Under the Radar details players in the Chicago White Sox system who may have suffered setbacks, gotten lost in the shuffle, or just haven’t surfaced as significant prospects as of yet. Next up is Nick Johnson, selected in the 21st round of this year’s MLB draft, who dominated as the closer for the Pioneer League champion Great Falls Voyagers.
Nick Johnson (RHP) Great Falls Voyagers
In a draft that included fun names like Gunnar Troutwine, Isaiah Carranza, and Cannon King, a humdrum moniker like Nick Johnson was selected with little buzz. His name is so commonplace that other athletes have shared it as well — primarily the former Yankees/Nationals/Orioles oft-injured first baseman, as well as the second round pick of the Houston Rockets in 2014’s NBA Draft. However, Voyager Nick Johnson is seeking to make a name for himself as well.
Johnson had a successful career with the Rhode Island Rams, where he compiled a 3.39 ERA and 1.36 WHIP, where all but 10 (all in 2017) of his 62 appearances came out of the bullpen. It was his senior season that garnered the most attention, however, as the Worcester, Mass. resident saved nine games in 22 appearances. In those outings, the righthander hurled 28 innings and allowed just 20 hits and 10 walks — all while striking out an incredible 47 hitters (15.11 K/9) without allowing a home run. As a result of his age (he turned 23 in July), the fact that he doesn’t throw 95 mph, and the fact he didn’t pitch in an elite conference, Johnson fell to the 21st round — where the White Sox were ecstatic to pick him up.
For Great Falls, Johnson picked up right where he left off. In 25 outings in the high altitude of the Pioneer League, he finished 19 games and saved five. Over 30 innings of work, he enjoyed an ERA of 0.90 and 1.00 WHIP while allowing just 25 hits (.221), five walks (4.1%), and no homers while striking out 28 (18.7%). Here are his impressive combined stats this year, combining NCAA and Rookie League play:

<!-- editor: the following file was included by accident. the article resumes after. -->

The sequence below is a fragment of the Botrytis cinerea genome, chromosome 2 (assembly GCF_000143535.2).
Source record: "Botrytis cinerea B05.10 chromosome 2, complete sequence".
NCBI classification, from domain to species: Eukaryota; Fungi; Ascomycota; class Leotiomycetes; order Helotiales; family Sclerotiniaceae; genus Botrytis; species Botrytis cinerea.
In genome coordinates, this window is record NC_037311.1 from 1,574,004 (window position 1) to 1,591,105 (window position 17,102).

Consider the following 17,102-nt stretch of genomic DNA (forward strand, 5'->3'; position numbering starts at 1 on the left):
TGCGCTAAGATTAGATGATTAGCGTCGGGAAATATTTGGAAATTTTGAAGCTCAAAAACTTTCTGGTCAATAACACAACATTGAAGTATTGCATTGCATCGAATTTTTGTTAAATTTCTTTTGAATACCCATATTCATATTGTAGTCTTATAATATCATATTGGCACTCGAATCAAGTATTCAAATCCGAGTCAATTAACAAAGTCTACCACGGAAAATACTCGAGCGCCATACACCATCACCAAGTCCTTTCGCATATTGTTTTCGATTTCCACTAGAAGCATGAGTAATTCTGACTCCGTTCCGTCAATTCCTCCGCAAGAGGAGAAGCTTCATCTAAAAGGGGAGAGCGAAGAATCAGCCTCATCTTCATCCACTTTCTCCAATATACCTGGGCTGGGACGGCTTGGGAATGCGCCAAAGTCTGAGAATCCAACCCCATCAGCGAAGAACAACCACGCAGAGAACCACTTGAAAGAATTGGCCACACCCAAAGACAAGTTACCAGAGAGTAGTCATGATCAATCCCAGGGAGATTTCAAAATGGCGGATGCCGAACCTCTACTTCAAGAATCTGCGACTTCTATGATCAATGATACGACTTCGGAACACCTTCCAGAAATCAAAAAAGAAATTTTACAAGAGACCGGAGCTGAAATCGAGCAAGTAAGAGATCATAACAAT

48 G, 14 SV, 58 IP, 45 H, 15 BB, 75 K, 0 HR
Johnson features a low-90s fastball that maxes out at 93 mph according to MLBDraftReport; the fastball has increased from its peak at 85 when Johnson was a prep, so it’s possible he may still gain a tick or two. He also uses a plus slider to set up his fastball. His third pitch is a changeup, which has improved significantly during the past two years. Lefties hit .243 against Johnson’s offerings in Great Falls, while righties batted just .211 against him; this may indicate that his changeup still needs a bit more work.
Johnson has a good build (six-foot-three, 215 pounds) which lends itself to starting, but at his age, a much faster track to the majors would be as a reliever. He’s a smart pitcher and knows his body well (he was a kinesiology major), as he plans to be a physical therapist whenever he decides to hang up his cleats. Johnson’s work ethic and makeup are both supposedly off the charts.
Johnson, who turned 23 during the Great Falls season, was a couple years older than league average — so last year’s performance should be taken with a slight grain of salt. Due to his age, expect to see Johnson on a fast track. He should be begin 2019 with Kannapolis, with a likely promotion to Winston-Salem sometime around the All-Star Break. Then, to begin the 2020 season, he should be in more age-appropriate Birmingham. Johnson’s ceiling seems to be that of an eighth-inning guy, provided he’s able to get a little more oomph in that baseball; his floor is as a solid sixth or seventh specialist due to his exceptional control.